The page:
By Zubeida Mustafa
MARCH 23 was an occasion for soul-searching by civil society activists. In a meeting they demanded a new social contract to revive the spirit of the Lahore Resolution. The emphasis was on giving the underprivileged their due share in parliament and national resources. The assumption is that a share in policymaking and the country’s wealth will empower the disadvantaged, that is, the majority.
It is, however, clear that inequity in society and the deep polarisation between classes will defeat any move to change the status quo. Those who benefit from it, naturally do not want to upset the applecart and forgo the advantages — not always legitimate — they have come to enjoy. They also control the levers of power.
Given the state of our democracy — the stagnation in political parties, the paralysis of the parliament and the failure of governance — is it possible to change the distribution of socio-political power in the country with a stroke of the pen? An enhanced presence of the underprivileged in parliament would be a futile measure as vested interests will block any move towards change.
Where can underprivileged children go for an education?
The demands by civil society activists, though a valid articulation of the need of the hour, offer no solution. The denial of the human rights of the poor cannot be denied. A beginning can be made by working for improvement in the spheres where change is possible.
Many well-meaning individuals would readily become involved in the process. Take the case of education. At a time when the privileged enjoy the benefits of quality education by virtue of their wealth, there are 25 million out-of-school children in Pakistan.
Article 25-A promises compulsory and free education to all children between five to 16 years of age. The government has failed miserably on this count and passed on its own responsibility to the private sector in a big way. But the greatest injustice is that the authorities at every level do not even facilitate those who want to help these children of a lesser god. Discrimination against the education of the poor is the worst crime society can be charged with.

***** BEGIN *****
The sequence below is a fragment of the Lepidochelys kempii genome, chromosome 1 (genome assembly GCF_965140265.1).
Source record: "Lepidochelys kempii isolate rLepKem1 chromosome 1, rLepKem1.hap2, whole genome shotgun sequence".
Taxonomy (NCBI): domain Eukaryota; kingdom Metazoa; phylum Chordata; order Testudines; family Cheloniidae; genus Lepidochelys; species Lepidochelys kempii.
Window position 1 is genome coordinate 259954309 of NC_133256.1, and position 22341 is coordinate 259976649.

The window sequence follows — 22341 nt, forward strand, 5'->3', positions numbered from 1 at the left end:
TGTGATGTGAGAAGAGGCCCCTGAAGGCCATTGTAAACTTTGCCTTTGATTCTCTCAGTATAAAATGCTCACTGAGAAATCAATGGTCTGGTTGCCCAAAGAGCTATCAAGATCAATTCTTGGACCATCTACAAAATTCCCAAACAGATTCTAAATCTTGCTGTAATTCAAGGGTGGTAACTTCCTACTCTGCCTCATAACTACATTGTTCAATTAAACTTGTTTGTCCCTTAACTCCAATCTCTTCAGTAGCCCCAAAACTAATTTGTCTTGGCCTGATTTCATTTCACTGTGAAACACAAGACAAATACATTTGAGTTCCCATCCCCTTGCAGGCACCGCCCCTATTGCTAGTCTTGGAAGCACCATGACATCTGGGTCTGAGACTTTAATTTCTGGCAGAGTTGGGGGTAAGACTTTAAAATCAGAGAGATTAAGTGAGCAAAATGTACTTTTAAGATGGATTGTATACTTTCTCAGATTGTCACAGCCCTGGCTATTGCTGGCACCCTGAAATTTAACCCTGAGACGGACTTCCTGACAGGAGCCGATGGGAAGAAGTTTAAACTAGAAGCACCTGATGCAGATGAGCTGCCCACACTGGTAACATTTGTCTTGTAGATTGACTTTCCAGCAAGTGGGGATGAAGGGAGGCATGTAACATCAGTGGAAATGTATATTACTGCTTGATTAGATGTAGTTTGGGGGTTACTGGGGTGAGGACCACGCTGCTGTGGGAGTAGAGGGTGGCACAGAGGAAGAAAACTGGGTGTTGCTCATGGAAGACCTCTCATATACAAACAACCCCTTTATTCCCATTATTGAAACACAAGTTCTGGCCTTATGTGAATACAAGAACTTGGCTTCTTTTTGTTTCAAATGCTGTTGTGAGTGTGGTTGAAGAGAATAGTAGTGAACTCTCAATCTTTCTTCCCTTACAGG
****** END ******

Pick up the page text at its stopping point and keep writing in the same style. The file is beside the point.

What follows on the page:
The Defence Housing Authority in Karachi is home to a million people who are privileged in every way. Their children attend the best schools. Since DHA’s archaic laws do not allow schools to be opened in residential areas, land has been earmarked for the upscale schools in Phase VI. The residents, who all own cars, have no problem transporting their children to these centres of learning.
But as happens in every Third World country, there are the impoverished sections of the population — mainly migrants from the neglected rural areas — who earn their livelihood by providing cheap labour for the rich. The residents of DHA are also the beneficiaries of this phenomenon. Thus jobs have been created for the poor.
But employment is not the only need of the poor. They have to find solutions to other problems that plague their lives because the state has let them down. Thus for shelter they opt for katchi abadis (squatter settlements) on the periphery of the areas where the jobs are. In due course these abadis are regularised by the government under public pressure. That is how Neelum and Shah Rasool colonies emerged on DHA’s southern outskirts.
According to a conservative estimate, nearly half a million people live here, cramped in dingy spaces while they eke out a living by providing their services to their rich neighbourhoods.
Their children — at least 25,000 — are the forgotten generation whose schooling has been left to chance. The government has set up three schools and a college in the vicinity of these colonies. DHA runs a school there side by side with 12 or so small private schools managed by NGOs or by individuals charging fees ranging from practically nil to nearly Rs2,000 per month. They provide education to about 5,000 youngsters.
It is admission time now, which is also agony time for parents whose children are refused enrolment for lack of school capacity. Where should they go? Many are girls and all are young; they cannot be expected to walk long distances to schools far from their homes.
A sensible idea would be for DHA to earmark some land adjacent to these two colonies where free/low fee schools can operate. Many want space to build schools but DHA rules do not allow them to do that. There are vacant plots on which houses will never be built on account of their proximity to the commercial areas. For the same reason some houses lie vacant. Why can’t rules be changed to provide education to children of the underprivileged?
By focusing on education, we can find solutions to other problems as well. Some people are trying to do exactly that. More on that later.